On a recent edition of LMDtv, Sandra De Zoysa – Chairperson of the Sri Lanka Association for Software and Services Companies (SLASSCOM), and Group Chief Customer Officer of Dialog Axiata – said that Sri Lanka must embrace AI if the country is to grow exponentially: “We all know that AI is a disruptor in the telecommunications industry and over the next year or so, we will see Sri Lanka embracing this technology.”
Elaborating on what this would entail for communication service providers, she noted that typical AI investments focus on network optimisation, preventive maintenance, virtual assistance and robotic process automation (RPA).
“AI applications use advanced algorithms to look for patterns within data, enabling telcos to both detect and predict network anomalies, and enabling us to proactively fix problems before they impact the customer experience,” De Zoysa revealed.
Additionally, this technology would enable telcos to build self-learning knowledge bases to deliver appropriate solutions and recommendations to customers, which she noted would “make the jobs of front line employees in service providers much easier,” facilitating a better employee experience as a result.
“The ability to engage in micro-segmentation is enhanced with the use of AI,” she observed, explaining that “typical uses would be recommending offers, managing brand perceptions, pushing relevant content to customers, and providing the right kind of products and services, which will help net promoter scores (NPS).”
According to De Zoysa, many telcos and companies in Sri Lanka are harnessing the power of AI to build better propositions and offer better customer experiences.
As for the IT and business process management (BPM) industry, she believes that it possesses the greatest potential for growth among all export businesses: “Over the past decade or so, it has grown by more than 300 percent. In 2019, our industry contributed about US$ 1.5 billion to the country and provided employment to over 150,000 professionals.”
She noted that about 90 percent of companies in the IT industry have experienced minimal disruptions during the pandemic with many recording growth during this period, adding that “we’re hopeful that our industry’s contribution will support the government’s agenda as well.”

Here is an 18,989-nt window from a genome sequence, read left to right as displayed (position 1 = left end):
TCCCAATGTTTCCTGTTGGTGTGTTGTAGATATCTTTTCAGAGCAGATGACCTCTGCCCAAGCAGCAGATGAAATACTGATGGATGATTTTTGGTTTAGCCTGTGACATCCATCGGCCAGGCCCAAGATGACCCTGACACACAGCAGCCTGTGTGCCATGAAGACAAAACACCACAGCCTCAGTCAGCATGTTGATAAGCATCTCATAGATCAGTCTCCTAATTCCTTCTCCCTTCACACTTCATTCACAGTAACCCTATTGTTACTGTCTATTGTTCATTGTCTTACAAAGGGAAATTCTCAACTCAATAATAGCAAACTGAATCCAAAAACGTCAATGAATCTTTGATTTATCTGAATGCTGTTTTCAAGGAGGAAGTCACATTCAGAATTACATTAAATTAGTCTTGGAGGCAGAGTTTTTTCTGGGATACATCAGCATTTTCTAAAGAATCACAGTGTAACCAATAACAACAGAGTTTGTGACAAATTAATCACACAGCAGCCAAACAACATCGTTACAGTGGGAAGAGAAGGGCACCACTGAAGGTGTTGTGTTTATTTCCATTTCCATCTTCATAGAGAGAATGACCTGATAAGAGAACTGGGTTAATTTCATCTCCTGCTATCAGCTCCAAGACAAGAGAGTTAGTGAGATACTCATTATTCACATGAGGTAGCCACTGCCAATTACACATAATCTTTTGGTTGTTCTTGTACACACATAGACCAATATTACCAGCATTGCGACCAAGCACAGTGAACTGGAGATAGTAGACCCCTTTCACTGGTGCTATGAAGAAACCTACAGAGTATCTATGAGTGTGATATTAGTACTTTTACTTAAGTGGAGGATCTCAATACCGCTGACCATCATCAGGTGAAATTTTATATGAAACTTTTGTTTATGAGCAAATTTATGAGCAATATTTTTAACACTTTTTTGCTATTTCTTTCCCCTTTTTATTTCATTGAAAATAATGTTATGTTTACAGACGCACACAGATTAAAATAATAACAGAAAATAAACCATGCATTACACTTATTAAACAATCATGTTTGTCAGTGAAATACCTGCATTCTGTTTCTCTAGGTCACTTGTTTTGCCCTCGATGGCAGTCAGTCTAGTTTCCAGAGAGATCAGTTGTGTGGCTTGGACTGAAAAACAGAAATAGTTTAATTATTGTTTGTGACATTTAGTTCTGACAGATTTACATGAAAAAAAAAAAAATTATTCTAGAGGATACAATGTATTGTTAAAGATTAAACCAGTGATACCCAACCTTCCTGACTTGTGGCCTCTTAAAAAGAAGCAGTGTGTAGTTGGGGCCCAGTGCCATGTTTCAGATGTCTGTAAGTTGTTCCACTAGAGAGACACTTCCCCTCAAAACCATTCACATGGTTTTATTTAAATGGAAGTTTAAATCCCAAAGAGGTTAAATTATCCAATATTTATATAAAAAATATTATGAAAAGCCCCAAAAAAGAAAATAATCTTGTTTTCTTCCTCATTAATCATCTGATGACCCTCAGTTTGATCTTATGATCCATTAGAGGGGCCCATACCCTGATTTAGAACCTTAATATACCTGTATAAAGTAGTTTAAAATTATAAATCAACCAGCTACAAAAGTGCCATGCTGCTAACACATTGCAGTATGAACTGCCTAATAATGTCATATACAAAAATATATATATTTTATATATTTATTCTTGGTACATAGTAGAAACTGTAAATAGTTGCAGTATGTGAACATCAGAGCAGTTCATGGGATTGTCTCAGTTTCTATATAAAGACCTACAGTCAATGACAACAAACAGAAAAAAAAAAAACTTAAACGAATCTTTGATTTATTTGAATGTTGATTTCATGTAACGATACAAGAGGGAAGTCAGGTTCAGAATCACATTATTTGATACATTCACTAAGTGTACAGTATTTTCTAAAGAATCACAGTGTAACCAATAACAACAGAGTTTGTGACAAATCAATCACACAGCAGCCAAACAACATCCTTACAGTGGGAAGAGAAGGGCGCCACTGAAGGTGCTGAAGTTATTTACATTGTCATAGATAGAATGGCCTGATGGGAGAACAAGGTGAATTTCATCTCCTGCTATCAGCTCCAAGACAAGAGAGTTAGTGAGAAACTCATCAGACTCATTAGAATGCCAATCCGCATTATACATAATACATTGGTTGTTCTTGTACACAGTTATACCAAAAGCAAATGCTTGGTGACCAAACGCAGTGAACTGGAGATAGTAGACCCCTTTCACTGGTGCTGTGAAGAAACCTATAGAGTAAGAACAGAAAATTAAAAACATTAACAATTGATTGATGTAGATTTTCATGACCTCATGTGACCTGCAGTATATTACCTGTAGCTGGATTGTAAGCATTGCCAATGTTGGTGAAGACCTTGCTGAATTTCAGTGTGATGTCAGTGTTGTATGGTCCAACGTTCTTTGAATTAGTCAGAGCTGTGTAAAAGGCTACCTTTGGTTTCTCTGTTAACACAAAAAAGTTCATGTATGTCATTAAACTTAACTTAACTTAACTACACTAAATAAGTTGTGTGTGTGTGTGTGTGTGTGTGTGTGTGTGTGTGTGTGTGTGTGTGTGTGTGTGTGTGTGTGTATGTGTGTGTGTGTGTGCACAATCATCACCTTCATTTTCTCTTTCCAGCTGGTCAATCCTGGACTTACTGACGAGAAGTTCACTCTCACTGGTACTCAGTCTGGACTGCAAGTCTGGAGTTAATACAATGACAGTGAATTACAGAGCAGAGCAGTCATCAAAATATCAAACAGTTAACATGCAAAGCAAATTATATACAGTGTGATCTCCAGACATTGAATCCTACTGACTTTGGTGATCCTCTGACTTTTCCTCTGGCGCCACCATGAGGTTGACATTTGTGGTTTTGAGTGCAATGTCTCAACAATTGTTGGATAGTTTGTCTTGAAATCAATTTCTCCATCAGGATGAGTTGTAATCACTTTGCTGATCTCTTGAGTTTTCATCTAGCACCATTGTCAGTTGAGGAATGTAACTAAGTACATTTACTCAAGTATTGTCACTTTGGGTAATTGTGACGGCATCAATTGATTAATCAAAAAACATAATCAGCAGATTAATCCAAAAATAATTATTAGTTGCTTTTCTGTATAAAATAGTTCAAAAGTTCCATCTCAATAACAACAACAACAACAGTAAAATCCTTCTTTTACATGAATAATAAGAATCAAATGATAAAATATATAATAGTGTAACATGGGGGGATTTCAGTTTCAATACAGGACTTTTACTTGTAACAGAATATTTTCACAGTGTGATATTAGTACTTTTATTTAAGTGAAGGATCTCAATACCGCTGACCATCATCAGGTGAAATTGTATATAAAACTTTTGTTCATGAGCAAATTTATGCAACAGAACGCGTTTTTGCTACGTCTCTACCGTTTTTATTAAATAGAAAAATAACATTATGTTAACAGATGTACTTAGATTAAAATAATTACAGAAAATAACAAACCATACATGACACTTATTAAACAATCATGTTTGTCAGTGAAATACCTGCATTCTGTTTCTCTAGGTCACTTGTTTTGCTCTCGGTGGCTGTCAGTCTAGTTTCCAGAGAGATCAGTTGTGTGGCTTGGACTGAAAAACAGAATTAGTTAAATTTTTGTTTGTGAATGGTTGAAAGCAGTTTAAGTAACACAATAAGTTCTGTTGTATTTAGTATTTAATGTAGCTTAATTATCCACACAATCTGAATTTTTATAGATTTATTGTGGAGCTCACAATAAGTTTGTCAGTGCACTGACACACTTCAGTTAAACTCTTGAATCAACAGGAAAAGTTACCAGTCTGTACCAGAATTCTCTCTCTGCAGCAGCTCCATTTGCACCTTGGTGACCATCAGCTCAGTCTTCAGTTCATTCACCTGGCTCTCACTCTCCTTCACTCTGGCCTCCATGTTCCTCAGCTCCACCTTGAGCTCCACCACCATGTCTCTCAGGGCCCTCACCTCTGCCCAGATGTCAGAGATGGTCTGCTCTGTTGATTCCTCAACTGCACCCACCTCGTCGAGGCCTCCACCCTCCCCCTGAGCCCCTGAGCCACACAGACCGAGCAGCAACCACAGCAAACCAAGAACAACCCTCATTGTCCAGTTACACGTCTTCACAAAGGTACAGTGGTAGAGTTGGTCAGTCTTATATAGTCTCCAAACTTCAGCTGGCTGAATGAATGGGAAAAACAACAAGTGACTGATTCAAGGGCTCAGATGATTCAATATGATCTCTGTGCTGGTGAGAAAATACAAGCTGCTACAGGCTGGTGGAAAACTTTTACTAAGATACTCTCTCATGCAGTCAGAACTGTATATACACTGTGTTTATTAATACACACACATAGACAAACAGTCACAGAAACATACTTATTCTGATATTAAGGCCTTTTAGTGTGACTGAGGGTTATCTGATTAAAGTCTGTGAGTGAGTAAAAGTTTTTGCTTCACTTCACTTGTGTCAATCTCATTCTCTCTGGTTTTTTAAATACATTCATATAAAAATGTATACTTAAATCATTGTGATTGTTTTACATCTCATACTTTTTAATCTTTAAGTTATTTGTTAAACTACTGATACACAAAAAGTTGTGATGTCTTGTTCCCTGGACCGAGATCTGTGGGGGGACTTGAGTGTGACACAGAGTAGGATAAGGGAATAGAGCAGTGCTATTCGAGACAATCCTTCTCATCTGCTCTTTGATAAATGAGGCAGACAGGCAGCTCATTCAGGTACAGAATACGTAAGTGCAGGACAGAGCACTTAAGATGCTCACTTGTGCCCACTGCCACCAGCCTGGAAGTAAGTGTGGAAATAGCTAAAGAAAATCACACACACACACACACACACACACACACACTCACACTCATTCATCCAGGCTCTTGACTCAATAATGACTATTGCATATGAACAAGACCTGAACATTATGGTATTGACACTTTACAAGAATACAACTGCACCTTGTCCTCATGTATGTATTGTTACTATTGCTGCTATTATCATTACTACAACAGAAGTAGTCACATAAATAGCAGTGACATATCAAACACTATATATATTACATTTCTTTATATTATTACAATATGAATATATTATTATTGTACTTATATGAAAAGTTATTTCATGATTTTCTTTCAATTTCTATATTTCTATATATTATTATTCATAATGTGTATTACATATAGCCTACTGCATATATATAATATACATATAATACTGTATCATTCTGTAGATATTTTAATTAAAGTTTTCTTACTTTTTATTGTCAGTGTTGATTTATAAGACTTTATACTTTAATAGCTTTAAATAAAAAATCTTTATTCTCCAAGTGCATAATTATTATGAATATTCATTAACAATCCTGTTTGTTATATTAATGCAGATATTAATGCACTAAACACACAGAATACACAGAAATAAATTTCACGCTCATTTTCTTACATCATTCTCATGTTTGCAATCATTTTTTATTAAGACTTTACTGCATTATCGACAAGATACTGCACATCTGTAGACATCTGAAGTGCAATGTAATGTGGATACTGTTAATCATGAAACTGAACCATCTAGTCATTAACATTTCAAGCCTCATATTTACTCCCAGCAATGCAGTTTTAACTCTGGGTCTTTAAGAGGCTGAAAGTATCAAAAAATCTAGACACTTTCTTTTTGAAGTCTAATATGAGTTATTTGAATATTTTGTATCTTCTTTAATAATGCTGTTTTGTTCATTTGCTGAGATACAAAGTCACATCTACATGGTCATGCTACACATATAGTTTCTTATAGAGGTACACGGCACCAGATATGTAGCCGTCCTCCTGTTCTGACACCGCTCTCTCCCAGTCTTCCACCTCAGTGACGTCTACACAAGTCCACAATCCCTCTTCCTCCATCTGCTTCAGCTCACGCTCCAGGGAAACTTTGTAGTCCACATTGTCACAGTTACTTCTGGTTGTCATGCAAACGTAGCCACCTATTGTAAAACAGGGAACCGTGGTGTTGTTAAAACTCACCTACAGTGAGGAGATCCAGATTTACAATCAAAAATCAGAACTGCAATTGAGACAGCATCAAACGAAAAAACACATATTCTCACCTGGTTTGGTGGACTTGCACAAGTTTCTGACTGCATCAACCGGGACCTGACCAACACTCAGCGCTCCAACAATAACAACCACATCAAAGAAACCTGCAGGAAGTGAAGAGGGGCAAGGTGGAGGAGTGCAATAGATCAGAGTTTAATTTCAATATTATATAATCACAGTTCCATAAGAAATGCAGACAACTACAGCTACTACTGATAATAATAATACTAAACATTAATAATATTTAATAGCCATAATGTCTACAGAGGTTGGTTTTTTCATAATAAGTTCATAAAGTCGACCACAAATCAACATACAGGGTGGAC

In her capacity as the head of SLASSCOM, De Zoysa is looking to support female entrepreneurs and techno entrepreneurs as the association aims to establish 1,000 startups.
“A recent study on global female tech participation revealed that in Sri Lanka, this figure is 28 percent and the share of female founders is fairly low. They are lower than the global average by around 14 percent so this is one of our focus areas,” she explained.
She continued: “We want to look at benefitting from the women comprising 55 percent of the country’s population. In our university system, there is more female participation at the undergraduate level and we want to actively ensure that they can join our workforce to support the industry.”
De Zoysa considers sustainability to be an urgent issue for telecom network operators to consider.
“In Sri Lanka, we haven’t focussed on this area as much as we should have,” she observed, adding that “there is an unprecedented demand for digital communications and the pandemic has forced telecommunications infrastructure to consume more energy than ever, expanding its carbon footprint.”
Addressing the question of whether the telecom industry is capable of meeting the demand of increased data use during the pandemic, De Zoysa acknowledged that it has faced immense hardship following the emergence of the pandemic.
However, she expects that the industry will continue to deliver quality over the long term: “Quality will improve while network coverage and data latency will be enhanced. With the plans at hand, I’m certain we can offer the best in terms of connectivity and quality to citizens.”